These days, the word ‘neoliberal’ is usually used as a term of abuse. It is code for ‘right wing’, i.e. a belief in a lightly-regulated, laissez-faire approach to not only business and the economy but also to education. ‘Right wing’ is seen as inherently bad; selfish and focused on the individual, while ‘left wing’ is seen as caring and considerate and focused on the greater good. ( Jonathan Haidt is excellent on all of this.)
In the context of education, a neoliberal institution is one that is said to behave like a business, driven by the profit motive. It is one that sees students as customers, no more than a stream of revenue. And in the neoliberal world, the institution must meet the customers’ needs and desires because the customer is always right.
Given that in the neoliberal world, educational institutions must model themselves as a business, then they must be run like a business. Targets are needed, not only for the institutions themselves but also for departments and schools, and, crucially, for individual academics. Their performance must be monitored and evaluated and the most productive should be rewarded. And academic output should be almost like a cash flow – it should be constant and it should have impact. None of this long term investment stuff.
The claim of many is that Irish universities are in the grip of neoliberalism.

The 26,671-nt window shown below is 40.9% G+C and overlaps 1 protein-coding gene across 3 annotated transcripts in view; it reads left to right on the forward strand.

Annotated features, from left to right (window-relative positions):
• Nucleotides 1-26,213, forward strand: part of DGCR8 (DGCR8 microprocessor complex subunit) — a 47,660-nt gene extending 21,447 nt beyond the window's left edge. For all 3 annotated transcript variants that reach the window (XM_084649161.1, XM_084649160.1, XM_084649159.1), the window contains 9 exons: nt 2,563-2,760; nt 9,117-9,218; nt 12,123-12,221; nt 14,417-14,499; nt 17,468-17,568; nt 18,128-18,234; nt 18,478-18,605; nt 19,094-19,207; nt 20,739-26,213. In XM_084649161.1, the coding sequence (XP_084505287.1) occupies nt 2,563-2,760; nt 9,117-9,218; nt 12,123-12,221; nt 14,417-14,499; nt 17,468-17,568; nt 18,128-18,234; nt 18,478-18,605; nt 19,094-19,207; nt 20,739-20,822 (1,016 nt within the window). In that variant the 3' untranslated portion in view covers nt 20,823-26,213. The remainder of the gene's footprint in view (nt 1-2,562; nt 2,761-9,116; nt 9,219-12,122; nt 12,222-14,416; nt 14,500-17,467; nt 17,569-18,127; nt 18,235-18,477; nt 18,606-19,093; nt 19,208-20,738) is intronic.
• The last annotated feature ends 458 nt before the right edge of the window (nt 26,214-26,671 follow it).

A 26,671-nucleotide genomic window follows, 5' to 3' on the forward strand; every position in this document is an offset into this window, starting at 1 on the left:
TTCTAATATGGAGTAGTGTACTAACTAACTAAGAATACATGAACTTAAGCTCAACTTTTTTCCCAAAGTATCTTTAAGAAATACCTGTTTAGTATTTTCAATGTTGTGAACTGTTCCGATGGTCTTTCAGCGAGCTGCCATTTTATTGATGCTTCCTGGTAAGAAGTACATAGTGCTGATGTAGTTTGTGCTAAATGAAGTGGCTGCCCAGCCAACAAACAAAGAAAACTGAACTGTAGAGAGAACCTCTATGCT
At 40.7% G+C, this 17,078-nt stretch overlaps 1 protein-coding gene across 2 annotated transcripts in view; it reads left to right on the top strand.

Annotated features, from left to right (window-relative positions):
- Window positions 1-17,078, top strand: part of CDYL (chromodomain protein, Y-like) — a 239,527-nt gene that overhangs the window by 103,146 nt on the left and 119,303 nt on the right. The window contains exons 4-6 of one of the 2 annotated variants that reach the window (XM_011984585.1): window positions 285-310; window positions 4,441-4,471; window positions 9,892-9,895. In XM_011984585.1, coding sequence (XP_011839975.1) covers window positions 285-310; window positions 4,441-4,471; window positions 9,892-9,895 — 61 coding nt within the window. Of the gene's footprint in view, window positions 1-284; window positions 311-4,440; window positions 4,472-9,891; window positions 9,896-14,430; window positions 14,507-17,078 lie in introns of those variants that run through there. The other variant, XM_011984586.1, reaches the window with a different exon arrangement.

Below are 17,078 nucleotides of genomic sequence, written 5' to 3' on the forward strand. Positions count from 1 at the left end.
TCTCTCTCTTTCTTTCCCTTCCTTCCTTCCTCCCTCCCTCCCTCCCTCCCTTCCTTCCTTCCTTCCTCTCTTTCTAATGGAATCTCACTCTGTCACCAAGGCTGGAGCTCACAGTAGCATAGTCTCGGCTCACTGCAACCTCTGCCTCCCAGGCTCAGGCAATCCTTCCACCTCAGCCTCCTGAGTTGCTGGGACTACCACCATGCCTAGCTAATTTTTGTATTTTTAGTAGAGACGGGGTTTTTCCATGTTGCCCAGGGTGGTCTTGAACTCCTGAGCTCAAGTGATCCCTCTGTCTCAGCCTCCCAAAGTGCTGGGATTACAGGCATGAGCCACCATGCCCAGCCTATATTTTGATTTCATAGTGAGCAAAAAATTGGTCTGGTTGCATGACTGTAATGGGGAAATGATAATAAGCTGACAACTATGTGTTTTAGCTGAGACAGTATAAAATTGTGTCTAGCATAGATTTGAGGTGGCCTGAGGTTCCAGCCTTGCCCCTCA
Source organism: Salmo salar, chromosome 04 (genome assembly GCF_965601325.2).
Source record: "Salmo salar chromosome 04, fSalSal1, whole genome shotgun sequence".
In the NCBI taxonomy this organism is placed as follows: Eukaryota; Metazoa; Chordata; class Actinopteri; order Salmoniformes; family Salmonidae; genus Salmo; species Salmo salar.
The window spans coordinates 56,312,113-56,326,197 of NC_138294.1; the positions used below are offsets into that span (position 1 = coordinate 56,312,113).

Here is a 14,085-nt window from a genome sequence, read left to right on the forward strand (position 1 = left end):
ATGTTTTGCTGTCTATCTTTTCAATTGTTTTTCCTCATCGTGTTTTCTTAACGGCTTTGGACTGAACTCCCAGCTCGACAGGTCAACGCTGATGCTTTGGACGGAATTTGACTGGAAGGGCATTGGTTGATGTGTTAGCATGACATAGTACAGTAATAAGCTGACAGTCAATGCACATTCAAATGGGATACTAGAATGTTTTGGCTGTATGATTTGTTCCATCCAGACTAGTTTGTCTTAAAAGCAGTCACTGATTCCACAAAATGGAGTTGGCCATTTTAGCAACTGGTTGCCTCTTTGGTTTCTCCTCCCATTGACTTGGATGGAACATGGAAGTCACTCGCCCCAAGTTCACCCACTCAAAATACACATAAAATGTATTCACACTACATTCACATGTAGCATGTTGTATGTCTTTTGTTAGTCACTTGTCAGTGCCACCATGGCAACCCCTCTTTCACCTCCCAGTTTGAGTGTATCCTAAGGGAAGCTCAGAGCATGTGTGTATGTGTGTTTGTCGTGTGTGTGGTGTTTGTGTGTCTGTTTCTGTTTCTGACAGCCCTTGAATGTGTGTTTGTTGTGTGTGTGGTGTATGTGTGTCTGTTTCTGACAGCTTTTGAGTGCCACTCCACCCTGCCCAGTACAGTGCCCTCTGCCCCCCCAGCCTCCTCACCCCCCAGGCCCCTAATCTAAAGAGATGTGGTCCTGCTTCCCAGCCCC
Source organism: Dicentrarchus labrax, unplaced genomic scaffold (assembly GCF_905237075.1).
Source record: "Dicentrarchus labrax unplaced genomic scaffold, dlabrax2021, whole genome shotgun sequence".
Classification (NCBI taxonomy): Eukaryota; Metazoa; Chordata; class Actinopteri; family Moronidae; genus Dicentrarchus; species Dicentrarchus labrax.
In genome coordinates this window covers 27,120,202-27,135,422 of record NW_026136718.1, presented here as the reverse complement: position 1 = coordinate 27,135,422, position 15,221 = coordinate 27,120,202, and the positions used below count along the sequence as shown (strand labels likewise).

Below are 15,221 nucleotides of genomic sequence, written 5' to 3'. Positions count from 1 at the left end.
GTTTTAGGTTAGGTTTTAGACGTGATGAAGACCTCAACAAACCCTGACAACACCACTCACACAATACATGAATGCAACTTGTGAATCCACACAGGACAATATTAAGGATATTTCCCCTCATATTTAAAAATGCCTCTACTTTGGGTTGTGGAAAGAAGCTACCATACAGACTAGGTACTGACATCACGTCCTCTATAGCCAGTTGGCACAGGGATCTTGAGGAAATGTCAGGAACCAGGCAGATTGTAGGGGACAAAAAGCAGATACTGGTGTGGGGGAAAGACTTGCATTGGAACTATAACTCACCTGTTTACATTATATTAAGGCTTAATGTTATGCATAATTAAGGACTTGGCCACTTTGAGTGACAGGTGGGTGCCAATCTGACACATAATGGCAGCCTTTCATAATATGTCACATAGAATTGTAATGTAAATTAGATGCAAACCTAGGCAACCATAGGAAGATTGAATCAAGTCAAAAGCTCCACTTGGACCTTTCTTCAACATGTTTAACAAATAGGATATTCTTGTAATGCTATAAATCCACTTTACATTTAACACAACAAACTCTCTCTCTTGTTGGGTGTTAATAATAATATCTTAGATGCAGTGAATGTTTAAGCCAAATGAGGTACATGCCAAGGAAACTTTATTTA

But let’s stand back from all of this and see things from the point of view of the people who really matter, i.e., the students. So what is 2016 like in comparison with the early 1980s when I went to university? The main change in my view is that universities have become highly regulated and almost obsessively student-centred. ‘Lecturing’ has become ‘teaching’ and ‘students’ have become ‘learners’. The laissez-faire approach of the 1980s is long gone. The days when you, even as a young lecturer, were given a course title and expected to run with it, with little or no oversight, are but a distant memory. Now we have module descriptors, annual programme reviews, periodic programme reviews, professional reviews, quality reviews, student surveys of teaching and national surveys of student engagement. Third level education has become highly controlled and monitored, the antithesis of laissez-faire neoliberalism. Much of this has been driven not by bureaucrats or by any ideology (‘managerialism’) but by academics themselves because higher education has, through a process driven mainly by academics, become more and more student-centred. For example, many if not most academics buy in to the ‘learning outcomes’ philosophy even though it places a significant administrative burden on academics themselves.